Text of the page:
Smith's FCA fraud claim involves the taking and reading of radiological studies (e.g. x-rays, MRIs and other radiological images and data). Radiological studies comprise two components. Physicians complete the "Professional Component" by ordering studies where appropriate and by reading and reviewing those studies once completed.*fn4 Hospital technicians complete the "Technical Component" by taking the radiological images and/or data and returning them to the ordering physicians.*fn5 To support his claim for FCA fraud, Smith alleges that both components must be completed before an entity can properly bill Medicare/Medicaid for either component, and that NYPH and Cornell perpetrated a fraud on the government by repeatedly violating this rule.*fn6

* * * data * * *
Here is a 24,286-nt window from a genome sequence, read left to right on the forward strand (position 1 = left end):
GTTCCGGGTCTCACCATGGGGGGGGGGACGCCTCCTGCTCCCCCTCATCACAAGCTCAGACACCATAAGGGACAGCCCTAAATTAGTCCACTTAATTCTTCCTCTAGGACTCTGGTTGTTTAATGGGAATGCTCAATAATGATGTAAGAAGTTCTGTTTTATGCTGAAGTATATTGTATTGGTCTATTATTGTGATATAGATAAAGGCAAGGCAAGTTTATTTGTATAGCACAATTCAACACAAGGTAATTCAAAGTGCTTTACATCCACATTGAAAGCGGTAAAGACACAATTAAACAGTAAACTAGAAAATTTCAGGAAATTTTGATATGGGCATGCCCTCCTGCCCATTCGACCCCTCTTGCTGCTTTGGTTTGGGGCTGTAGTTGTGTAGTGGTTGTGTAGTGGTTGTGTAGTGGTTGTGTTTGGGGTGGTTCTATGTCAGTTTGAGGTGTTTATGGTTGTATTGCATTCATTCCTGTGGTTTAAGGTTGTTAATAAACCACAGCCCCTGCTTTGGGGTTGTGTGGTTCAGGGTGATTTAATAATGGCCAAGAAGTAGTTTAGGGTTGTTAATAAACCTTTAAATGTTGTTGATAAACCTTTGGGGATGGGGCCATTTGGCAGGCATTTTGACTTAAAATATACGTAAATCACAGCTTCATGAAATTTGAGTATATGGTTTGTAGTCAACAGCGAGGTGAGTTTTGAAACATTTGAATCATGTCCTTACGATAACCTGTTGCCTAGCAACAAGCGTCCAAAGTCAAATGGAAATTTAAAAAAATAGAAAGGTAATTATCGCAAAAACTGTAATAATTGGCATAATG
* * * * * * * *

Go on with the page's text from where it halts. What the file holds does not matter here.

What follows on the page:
Smith asserts that a Medicare/Medicaid provider can only bill for radiological studies containing both a completed Technical Component and a completed Professional Component because, according to Smith, if either component is lacking, the provider cannot demonstrate that the radiological study was "medically necessary" as required to receive payment from Medicare/Medicaid.*fn7 He further alleges that, during his time with the New York Defendants, NYPH regularly conducted radiological studies, having been ordered to do so by Cornell, and then billed the government for the Technical Component of those studies without waiting for physicians at Cornell to complete the corresponding Professional Component.*fn8 He alleges that NYPH accomplished this, in part, by using a computer system that automatically submitted bills for the Technical Component of studies without waiting for those studies to be "finalized" by Cornell's completion of the Professional Component, and that NYPH could have and should have programmed its computer system to bill only for "finalized" studies.*fn9 Smith does not allege that Cornell submitted any fraudulent bills to Medicare/Medicaid, but asserts that Cornell conspired with NYPH to do so.*fn10